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The Student News Site of Millard West High School

The Catalyst

The Student News Site of Millard West High School

The Catalyst

The Student News Site of Millard West High School

The Catalyst

Bell problems

Insight into students thoughts on the new schedule
Logan Moseley
As students do their work throughout the day, this new schedule has created an unintended problem; which one of the four schedules do I have to remember to leave class. To put it mildly, four different bell schedules messes up everything for everyone, including teachers.

As a senior at West, I’ve had my fair share of schedules. My freshman year alone we had three schedules, all of which were because of the COVID-19 pandemic. My sophomore year, we went back to the “normal schedule,” with the standard 4×4 block schedule, but with a 10 minute QT (Quality Time) and 30 minute grade-level based CCR (College and Career Readiness). That year, rumors spread about a potential new schedule. 

The two year plan saw the abandonment of QT and CCR for flextime and Advisement. Advisement was just a rebranding of CCR, however this new Flextime would be 30 minutes onto second block, staying with your second block teacher and essentially becoming a study hall. I found Flextime very helpful, a good use of time and many other teachers that I talked to during Flextime thought the same. The chance for students to come in and get the chance to talk to teachers about their problems in the classroom, or half an hour to listen to music. With my heavy involvement in journalism, I saw it as a great chance to interview people for my stories, without taking them out of class.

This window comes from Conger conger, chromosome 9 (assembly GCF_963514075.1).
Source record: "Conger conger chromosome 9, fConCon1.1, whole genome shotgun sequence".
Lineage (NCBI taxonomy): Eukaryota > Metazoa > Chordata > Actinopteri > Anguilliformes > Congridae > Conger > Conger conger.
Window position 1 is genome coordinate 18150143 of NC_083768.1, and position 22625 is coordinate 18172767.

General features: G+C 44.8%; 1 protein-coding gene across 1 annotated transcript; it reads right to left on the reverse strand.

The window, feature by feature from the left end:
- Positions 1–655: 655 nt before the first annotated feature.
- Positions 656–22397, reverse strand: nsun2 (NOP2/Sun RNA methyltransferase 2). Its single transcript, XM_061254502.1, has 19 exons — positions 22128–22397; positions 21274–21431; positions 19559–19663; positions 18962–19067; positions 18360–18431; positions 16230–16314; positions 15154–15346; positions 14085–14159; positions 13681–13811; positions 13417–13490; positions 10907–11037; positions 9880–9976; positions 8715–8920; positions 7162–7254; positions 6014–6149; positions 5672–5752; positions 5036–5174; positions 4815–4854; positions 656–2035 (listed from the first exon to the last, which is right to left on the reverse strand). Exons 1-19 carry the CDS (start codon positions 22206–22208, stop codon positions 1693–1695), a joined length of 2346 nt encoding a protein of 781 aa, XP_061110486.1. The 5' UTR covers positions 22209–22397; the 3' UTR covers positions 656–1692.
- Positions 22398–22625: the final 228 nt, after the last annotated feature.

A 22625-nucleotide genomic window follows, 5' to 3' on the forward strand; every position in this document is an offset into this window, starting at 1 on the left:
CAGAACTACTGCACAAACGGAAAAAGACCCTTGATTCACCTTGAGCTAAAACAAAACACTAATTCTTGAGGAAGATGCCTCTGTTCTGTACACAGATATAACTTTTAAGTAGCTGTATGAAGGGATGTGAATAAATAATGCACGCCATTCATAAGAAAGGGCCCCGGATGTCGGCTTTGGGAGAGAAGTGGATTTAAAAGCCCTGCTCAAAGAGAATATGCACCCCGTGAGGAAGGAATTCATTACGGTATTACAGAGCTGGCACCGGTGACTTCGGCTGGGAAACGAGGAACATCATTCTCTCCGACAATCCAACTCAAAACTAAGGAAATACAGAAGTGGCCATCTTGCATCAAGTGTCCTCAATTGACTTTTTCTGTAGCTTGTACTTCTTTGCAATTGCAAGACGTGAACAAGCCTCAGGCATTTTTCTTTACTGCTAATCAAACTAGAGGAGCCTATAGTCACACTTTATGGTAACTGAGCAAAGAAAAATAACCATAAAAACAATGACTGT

With Advisement/CCR, I saw little to no benefit with any college prep, or high school help in general. The only thing I remember over the past four years was the Zooms we had in our class, with the one phrase, “Don’t dig yourself into a hole.” You didn’t learn how to dig yourself out of the hole, only to not do it. Like telling your new puppy to stop chewing on your shoes. It doesn’t solve a problem. 

But that wasn’t the big change to come. The big change was this year’s new schedule, the A-B-A-B-C, wait no excuse me, Odd-Even-Odd-Even-All schedule. Being told the new schedule would be A-B-A-B-C, then changing the phrasing to Odd-Even-Odd-Even-All shows how the new schedule caused problems with something as small as the name. The same goes with when you have what class.   And when you try to explain the new schedule to people from other schools, or former teachers, it just causes confusion. My main concern with this new schedule was my past experience with an alternating schedule at the middle school level. The big problem for me was how I never remembered anything from the one class I had that alternated, my Spanish class. It was already hard enough to learn a new language in seventh and eighth grade, yet alone all the other classes I would be taking as a senior, harder and much more time consuming classes.